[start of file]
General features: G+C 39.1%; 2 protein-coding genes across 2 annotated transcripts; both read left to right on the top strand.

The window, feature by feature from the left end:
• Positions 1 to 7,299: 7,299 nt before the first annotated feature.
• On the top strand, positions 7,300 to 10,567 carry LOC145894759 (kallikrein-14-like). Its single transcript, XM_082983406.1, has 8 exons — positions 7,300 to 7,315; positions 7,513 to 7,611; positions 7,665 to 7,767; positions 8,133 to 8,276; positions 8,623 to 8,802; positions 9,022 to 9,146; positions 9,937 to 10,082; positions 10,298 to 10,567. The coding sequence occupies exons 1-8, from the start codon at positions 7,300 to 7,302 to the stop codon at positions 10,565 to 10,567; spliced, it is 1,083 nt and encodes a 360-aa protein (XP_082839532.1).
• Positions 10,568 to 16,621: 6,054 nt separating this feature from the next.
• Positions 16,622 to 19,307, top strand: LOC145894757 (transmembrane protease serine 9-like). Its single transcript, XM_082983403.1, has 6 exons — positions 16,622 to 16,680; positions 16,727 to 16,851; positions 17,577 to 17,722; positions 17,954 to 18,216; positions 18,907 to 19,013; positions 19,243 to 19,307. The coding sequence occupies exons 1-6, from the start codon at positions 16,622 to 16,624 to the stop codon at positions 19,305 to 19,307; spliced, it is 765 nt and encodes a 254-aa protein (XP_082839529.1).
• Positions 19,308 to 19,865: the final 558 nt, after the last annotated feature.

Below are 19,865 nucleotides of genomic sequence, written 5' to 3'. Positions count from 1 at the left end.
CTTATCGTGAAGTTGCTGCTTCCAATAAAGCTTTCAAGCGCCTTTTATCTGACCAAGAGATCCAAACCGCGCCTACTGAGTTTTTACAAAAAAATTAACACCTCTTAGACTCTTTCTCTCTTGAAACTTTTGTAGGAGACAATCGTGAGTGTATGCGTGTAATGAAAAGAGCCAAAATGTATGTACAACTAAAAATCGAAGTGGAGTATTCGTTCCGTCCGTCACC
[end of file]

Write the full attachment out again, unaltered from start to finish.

General features: G+C 39.1%; 2 protein-coding genes across 2 annotated transcripts; both read left to right on the top strand.

The window, feature by feature from the left end:
• Positions 1 to 7,299: 7,299 nt before the first annotated feature.
• On the top strand, positions 7,300 to 10,567 carry LOC145894759 (kallikrein-14-like). Its single transcript, XM_082983406.1, has 8 exons — positions 7,300 to 7,315; positions 7,513 to 7,611; positions 7,665 to 7,767; positions 8,133 to 8,276; positions 8,623 to 8,802; positions 9,022 to 9,146; positions 9,937 to 10,082; positions 10,298 to 10,567. The coding sequence occupies exons 1-8, from the start codon at positions 7,300 to 7,302 to the stop codon at positions 10,565 to 10,567; spliced, it is 1,083 nt and encodes a 360-aa protein (XP_082839532.1).
• Positions 10,568 to 16,621: 6,054 nt separating this feature from the next.
• Positions 16,622 to 19,307, top strand: LOC145894757 (transmembrane protease serine 9-like). Its single transcript, XM_082983403.1, has 6 exons — positions 16,622 to 16,680; positions 16,727 to 16,851; positions 17,577 to 17,722; positions 17,954 to 18,216; positions 18,907 to 19,013; positions 19,243 to 19,307. The coding sequence occupies exons 1-6, from the start codon at positions 16,622 to 16,624 to the stop codon at positions 19,305 to 19,307; spliced, it is 765 nt and encodes a 254-aa protein (XP_082839529.1).
• Positions 19,308 to 19,865: the final 558 nt, after the last annotated feature.

Below are 19,865 nucleotides of genomic sequence, written 5' to 3'. Positions count from 1 at the left end.
CTTATCGTGAAGTTGCTGCTTCCAATAAAGCTTTCAAGCGCCTTTTATCTGACCAAGAGATCCAAACCGCGCCTACTGAGTTTTTACAAAAAAATTAACACCTCTTAGACTCTTTCTCTCTTGAAACTTTTGTAGGAGACAATCGTGAGTGTATGCGTGTAATGAAAAGAGCCAAAATGTATGTACAACTAAAAATCGAAGTGGAGTATTCGTTCCGTCCGTCACC